Until Tesla began developing battery packs, battery packs were very expensive at $600 per Kilowatt hour (kWh). In tackling this problem, Elon Musk illustrates the difference between reasoning by analogy vs. reasoning by first principles. The normal way to think about battery packs would be to reason by analogy and say – we buy battery packs at this price because that’s what other people are doing.
With a first principles approach, however, you would ask – what do we know for sure is true? Then, reason up from there. So, Musk and team asked – what are batteries made of? (Cobalt, Nickel, Steel can, etc.) and then asked – what is the value of these constituents in the London metal exchange? It turns out that these constituents cost just $80/kWH.
By using a similar first principles approach, Musk realized that rockets were obscenely expensive because they used parts and technology that had been designed in the 1960s. The constituents of a rocket could be bought in a commodity market today for 2% of the typical price. Cue: SpaceX.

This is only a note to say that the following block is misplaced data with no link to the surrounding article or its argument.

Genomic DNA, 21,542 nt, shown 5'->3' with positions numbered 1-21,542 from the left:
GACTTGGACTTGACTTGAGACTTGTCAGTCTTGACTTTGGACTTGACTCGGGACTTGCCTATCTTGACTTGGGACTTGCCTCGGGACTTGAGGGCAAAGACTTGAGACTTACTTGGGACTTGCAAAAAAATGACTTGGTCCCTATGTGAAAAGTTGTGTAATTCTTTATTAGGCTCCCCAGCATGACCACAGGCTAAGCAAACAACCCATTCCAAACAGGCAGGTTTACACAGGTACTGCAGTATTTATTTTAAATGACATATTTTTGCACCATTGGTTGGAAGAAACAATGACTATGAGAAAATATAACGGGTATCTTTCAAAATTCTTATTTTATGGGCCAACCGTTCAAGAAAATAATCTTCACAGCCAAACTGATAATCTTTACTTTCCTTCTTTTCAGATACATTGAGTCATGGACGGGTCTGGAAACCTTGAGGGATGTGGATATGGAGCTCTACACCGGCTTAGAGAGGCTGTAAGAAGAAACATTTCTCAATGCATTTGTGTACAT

It’s computationally easier to reason by analogy and if you tried to reason from first principles all the time, you wouldn’t be able to get through your day. But, when you’re trying to do something new and complicated, that is the way to do it because analogies are not necessarily perfect and they’re relying on things that have already occurred, so, if you’re trying to make something new then it’s not a great way to go. – Elon Musk